Forget gold. Are you as good as bread? Photo: Rebecca Siegel/Flickr

Hai voluto la bicicletta? E adesso pedala!

English translation: You wanted the bike? Now ride it!

When the consequences of someone’s actions catch up with them, here’s a sarcastic phrase used to say “I told you so”. A bit like the English “you’ve made your bed, now lie in it.”

Vai a quel paese

English translation: Go to that town

If someone says this to you, they’re probably not giving you directions. A bit like telling someone to “get lost” in English, it’s impolite without being terribly offensive.

Fare le corna a qualcuno

English translation: To have the horns put on you

This is a slightly tricky one, but it’s also very commonly used. To “put the horns on” someone means to curse them or insult them in some way, or possibly to cheat on them.. And of course, the phrase has its own hand gesture – a fist with the forefinger and little finger outstretched – an offensive signal seemingly used most often by angry drivers.

Piantala!

English translation: Plant it!

Used to tell someone to stop doing something, usually when they’re being irritating and you’ve had enough of asking nicely. English equivalents include “quit it” or “knock it off”.

Sputi il rospo

English translation: Spit out the toad

Not the same as “having a frog in your throat” in English, this phrase refers to finally telling the truth or revealing a secret. Just as we might tell someone to “spit it out” or “spill the beans” in English.

Conosco i miei polli

English translation: I know my chickens

When someone feels they know what they’re talking about, they might tell you they know their chickens – whatever the actual subject of conversation may be. A lot like “knowing your onions” in English.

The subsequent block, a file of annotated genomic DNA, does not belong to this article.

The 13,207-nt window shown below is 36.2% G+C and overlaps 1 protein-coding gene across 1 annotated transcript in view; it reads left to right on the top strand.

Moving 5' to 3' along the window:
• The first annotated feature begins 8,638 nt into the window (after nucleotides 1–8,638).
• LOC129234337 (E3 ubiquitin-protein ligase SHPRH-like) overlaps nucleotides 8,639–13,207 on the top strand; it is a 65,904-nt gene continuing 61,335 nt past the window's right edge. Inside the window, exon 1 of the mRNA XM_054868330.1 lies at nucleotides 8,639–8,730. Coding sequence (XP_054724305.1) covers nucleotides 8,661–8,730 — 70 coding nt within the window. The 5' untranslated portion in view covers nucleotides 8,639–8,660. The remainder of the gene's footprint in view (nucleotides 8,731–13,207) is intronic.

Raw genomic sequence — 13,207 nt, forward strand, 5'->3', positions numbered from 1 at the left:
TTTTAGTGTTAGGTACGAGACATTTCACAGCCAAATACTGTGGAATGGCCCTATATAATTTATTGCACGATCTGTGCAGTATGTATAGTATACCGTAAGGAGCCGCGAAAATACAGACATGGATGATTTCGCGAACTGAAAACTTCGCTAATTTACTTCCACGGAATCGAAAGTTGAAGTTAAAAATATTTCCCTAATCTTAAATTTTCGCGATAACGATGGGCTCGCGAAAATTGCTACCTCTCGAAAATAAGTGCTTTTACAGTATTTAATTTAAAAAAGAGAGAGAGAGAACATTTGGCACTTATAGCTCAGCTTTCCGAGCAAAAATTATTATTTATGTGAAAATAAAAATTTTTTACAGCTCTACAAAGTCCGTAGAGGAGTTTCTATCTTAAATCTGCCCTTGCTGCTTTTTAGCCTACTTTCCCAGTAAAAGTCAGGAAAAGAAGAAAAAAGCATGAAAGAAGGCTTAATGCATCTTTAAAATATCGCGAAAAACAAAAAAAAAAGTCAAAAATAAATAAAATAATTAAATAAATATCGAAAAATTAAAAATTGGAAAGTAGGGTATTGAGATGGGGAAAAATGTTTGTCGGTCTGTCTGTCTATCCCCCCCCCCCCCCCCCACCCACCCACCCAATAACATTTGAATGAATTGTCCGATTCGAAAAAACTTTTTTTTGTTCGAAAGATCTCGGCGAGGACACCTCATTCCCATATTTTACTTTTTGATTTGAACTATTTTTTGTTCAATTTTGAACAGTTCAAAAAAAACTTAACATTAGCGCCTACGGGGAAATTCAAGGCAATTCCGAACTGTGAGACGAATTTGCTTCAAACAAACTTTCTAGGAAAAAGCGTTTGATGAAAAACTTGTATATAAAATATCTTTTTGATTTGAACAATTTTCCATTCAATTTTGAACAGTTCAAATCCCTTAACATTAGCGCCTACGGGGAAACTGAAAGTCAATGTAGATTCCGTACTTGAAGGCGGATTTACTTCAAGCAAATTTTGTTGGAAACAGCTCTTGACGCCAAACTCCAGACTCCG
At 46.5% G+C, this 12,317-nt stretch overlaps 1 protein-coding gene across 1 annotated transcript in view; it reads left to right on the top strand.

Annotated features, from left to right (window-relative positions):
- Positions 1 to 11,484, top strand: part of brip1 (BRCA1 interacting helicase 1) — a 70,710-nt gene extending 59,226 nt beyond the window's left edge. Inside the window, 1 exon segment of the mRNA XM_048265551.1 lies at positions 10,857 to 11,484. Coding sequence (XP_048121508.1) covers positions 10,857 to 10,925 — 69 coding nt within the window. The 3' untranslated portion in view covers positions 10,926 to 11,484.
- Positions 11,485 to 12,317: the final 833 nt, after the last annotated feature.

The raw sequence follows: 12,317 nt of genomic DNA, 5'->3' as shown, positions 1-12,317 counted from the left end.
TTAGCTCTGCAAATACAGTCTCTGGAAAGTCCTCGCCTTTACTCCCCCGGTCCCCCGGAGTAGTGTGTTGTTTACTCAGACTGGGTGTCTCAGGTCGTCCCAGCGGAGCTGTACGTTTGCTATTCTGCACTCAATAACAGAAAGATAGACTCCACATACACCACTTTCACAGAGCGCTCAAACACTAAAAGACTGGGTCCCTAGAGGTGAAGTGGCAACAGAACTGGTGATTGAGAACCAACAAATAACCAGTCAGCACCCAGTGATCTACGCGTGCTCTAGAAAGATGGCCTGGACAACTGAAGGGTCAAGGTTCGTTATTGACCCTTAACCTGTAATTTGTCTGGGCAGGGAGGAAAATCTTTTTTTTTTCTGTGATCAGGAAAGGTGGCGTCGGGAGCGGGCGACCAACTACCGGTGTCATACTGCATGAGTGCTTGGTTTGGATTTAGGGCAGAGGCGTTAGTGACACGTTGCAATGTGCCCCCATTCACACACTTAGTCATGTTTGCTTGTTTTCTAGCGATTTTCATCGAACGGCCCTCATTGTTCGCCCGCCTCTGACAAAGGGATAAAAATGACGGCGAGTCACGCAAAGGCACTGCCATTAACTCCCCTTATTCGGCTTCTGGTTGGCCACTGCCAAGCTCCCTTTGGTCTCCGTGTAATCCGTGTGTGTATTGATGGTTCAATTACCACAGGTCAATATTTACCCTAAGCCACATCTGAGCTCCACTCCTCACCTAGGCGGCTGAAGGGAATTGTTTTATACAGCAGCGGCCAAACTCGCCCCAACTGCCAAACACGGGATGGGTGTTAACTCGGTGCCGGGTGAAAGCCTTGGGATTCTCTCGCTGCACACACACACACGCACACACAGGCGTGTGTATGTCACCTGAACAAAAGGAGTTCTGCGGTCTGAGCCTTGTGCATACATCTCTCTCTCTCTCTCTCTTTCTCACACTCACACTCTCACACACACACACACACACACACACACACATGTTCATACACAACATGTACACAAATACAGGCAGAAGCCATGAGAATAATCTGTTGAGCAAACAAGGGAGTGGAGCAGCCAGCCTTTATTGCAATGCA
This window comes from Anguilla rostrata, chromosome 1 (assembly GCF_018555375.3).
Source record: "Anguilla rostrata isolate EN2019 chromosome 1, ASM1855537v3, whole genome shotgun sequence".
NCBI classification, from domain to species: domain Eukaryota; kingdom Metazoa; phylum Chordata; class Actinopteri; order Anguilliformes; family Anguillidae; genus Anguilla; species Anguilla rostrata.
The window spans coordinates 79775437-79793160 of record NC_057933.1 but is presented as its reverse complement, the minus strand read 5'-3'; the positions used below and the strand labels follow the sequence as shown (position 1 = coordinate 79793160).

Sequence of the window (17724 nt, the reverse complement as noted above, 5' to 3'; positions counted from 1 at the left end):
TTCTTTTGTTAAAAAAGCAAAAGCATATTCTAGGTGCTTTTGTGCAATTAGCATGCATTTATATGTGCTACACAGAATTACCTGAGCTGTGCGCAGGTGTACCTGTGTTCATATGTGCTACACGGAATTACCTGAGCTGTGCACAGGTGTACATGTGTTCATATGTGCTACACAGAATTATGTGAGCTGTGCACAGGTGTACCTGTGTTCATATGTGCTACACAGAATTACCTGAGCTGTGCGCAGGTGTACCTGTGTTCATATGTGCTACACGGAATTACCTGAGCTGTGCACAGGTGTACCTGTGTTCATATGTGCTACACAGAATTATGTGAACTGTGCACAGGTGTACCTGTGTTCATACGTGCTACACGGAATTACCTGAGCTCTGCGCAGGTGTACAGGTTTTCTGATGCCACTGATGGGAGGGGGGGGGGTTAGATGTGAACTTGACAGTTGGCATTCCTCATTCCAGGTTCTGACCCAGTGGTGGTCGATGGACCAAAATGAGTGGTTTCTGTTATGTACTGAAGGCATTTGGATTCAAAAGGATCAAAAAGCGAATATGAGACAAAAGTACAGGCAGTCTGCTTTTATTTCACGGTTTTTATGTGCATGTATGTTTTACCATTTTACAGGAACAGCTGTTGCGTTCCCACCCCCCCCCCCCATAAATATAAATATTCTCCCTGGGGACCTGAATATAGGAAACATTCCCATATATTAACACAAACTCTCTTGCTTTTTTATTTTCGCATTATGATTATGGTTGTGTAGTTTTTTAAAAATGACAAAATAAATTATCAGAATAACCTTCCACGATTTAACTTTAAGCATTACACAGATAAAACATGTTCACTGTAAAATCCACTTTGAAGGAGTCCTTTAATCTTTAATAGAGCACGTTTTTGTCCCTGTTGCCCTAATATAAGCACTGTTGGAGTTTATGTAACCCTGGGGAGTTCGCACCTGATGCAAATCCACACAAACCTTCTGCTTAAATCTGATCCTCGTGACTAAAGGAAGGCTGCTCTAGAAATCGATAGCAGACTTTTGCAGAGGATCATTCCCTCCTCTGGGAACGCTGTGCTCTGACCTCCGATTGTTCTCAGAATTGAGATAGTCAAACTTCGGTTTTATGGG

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Non avere peli sulla lingua

English translation: Without hair on his tongue

Italians aren’t generally known for hiding their real feelings, but if you ever feel like someone’s holding back and you want them to be brutally honest, you could use this phrase. If you don’t want them to sugarcoat the truth, you’d ask them to speak ‘without hair on their tongue’.

Tirare il pacco

English translation: To throw the package

One to use on your flaky friend or a date who fails to show up, in Italian, they’ve thrown the package. It’s unclear where this one comes from, though it conjures the image of an unreliable postman tossing a parcel over the hedge. 

Minestra riscaldata

English translation: Reheated soup

Another food-related one, this is used when you want to “reheat” a relationship. A bit like rekindling a flame in English, although as well as for romantic relationships, the Italian version can be used for any sort of relationship that’s fizzled out, including friendships and even business partnerships.

Photo: Unsplash/Henrique Felix

Do you have a favourite everyday Italian idiom which isn’t listed here? Let us know.

See all of The Local’s italian language articles here.